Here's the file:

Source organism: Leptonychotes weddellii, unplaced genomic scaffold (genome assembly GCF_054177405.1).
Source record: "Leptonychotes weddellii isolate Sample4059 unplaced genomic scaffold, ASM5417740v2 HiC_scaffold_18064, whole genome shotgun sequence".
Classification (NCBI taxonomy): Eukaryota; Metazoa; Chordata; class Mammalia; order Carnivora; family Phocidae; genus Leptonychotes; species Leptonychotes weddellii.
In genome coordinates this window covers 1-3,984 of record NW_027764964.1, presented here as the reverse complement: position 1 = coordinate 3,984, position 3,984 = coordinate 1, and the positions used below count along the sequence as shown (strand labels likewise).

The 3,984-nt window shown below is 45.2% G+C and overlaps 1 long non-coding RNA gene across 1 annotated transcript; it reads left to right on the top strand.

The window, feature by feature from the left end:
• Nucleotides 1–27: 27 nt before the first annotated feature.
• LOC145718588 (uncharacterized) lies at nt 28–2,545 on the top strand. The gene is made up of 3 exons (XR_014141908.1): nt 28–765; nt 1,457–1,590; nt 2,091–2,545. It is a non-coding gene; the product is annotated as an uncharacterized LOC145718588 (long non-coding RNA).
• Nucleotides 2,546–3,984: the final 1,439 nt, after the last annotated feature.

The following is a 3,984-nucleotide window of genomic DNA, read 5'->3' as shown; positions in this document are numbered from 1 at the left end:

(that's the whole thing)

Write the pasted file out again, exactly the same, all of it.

Source organism: Leptonychotes weddellii, unplaced genomic scaffold (genome assembly GCF_054177405.1).
Source record: "Leptonychotes weddellii isolate Sample4059 unplaced genomic scaffold, ASM5417740v2 HiC_scaffold_18064, whole genome shotgun sequence".
Classification (NCBI taxonomy): Eukaryota; Metazoa; Chordata; class Mammalia; order Carnivora; family Phocidae; genus Leptonychotes; species Leptonychotes weddellii.
In genome coordinates this window covers 1-3,984 of record NW_027764964.1, presented here as the reverse complement: position 1 = coordinate 3,984, position 3,984 = coordinate 1, and the positions used below count along the sequence as shown (strand labels likewise).

The 3,984-nt window shown below is 45.2% G+C and overlaps 1 long non-coding RNA gene across 1 annotated transcript; it reads left to right on the top strand.

The window, feature by feature from the left end:
• Nucleotides 1–27: 27 nt before the first annotated feature.
• LOC145718588 (uncharacterized) lies at nt 28–2,545 on the top strand. The gene is made up of 3 exons (XR_014141908.1): nt 28–765; nt 1,457–1,590; nt 2,091–2,545. It is a non-coding gene; the product is annotated as an uncharacterized LOC145718588 (long non-coding RNA).
• Nucleotides 2,546–3,984: the final 1,439 nt, after the last annotated feature.

The following is a 3,984-nucleotide window of genomic DNA, read 5'->3' as shown; positions in this document are numbered from 1 at the left end: